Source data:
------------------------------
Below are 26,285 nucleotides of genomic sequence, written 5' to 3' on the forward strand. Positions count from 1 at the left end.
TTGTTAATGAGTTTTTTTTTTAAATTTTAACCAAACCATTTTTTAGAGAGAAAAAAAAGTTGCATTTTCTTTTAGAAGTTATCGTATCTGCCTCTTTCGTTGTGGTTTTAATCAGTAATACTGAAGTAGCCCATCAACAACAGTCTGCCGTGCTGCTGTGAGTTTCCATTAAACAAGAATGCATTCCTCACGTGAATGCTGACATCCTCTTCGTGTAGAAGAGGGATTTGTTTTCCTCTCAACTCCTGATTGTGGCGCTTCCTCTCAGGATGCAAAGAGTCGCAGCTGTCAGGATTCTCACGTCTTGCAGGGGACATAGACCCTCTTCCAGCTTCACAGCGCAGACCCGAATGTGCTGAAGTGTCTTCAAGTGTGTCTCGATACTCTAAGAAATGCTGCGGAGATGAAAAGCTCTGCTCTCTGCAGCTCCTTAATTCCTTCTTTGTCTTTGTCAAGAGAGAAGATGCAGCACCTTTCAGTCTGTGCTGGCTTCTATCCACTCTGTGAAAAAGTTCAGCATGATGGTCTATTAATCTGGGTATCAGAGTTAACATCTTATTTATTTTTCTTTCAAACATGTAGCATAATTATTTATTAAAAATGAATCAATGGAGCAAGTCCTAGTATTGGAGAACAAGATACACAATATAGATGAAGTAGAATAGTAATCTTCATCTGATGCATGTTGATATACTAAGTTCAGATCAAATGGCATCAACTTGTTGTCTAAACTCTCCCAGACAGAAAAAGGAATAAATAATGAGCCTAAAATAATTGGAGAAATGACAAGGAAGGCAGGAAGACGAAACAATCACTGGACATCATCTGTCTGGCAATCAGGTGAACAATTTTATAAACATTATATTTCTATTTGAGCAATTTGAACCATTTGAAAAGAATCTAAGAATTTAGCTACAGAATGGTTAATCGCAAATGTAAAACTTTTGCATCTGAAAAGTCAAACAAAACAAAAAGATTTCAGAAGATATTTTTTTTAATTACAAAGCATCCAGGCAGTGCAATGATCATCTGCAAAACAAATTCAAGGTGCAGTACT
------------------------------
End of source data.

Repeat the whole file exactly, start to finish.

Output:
Below are 26,285 nucleotides of genomic sequence, written 5' to 3' on the forward strand. Positions count from 1 at the left end.
TTGTTAATGAGTTTTTTTTTTAAATTTTAACCAAACCATTTTTTAGAGAGAAAAAAAAGTTGCATTTTCTTTTAGAAGTTATCGTATCTGCCTCTTTCGTTGTGGTTTTAATCAGTAATACTGAAGTAGCCCATCAACAACAGTCTGCCGTGCTGCTGTGAGTTTCCATTAAACAAGAATGCATTCCTCACGTGAATGCTGACATCCTCTTCGTGTAGAAGAGGGATTTGTTTTCCTCTCAACTCCTGATTGTGGCGCTTCCTCTCAGGATGCAAAGAGTCGCAGCTGTCAGGATTCTCACGTCTTGCAGGGGACATAGACCCTCTTCCAGCTTCACAGCGCAGACCCGAATGTGCTGAAGTGTCTTCAAGTGTGTCTCGATACTCTAAGAAATGCTGCGGAGATGAAAAGCTCTGCTCTCTGCAGCTCCTTAATTCCTTCTTTGTCTTTGTCAAGAGAGAAGATGCAGCACCTTTCAGTCTGTGCTGGCTTCTATCCACTCTGTGAAAAAGTTCAGCATGATGGTCTATTAATCTGGGTATCAGAGTTAACATCTTATTTATTTTTCTTTCAAACATGTAGCATAATTATTTATTAAAAATGAATCAATGGAGCAAGTCCTAGTATTGGAGAACAAGATACACAATATAGATGAAGTAGAATAGTAATCTTCATCTGATGCATGTTGATATACTAAGTTCAGATCAAATGGCATCAACTTGTTGTCTAAACTCTCCCAGACAGAAAAAGGAATAAATAATGAGCCTAAAATAATTGGAGAAATGACAAGGAAGGCAGGAAGACGAAACAATCACTGGACATCATCTGTCTGGCAATCAGGTGAACAATTTTATAAACATTATATTTCTATTTGAGCAATTTGAACCATTTGAAAAGAATCTAAGAATTTAGCTACAGAATGGTTAATCGCAAATGTAAAACTTTTGCATCTGAAAAGTCAAACAAAACAAAAAGATTTCAGAAGATATTTTTTTTAATTACAAAGCATCCAGGCAGTGCAATGATCATCTGCAAAACAAATTCAAGGTGCAGTACT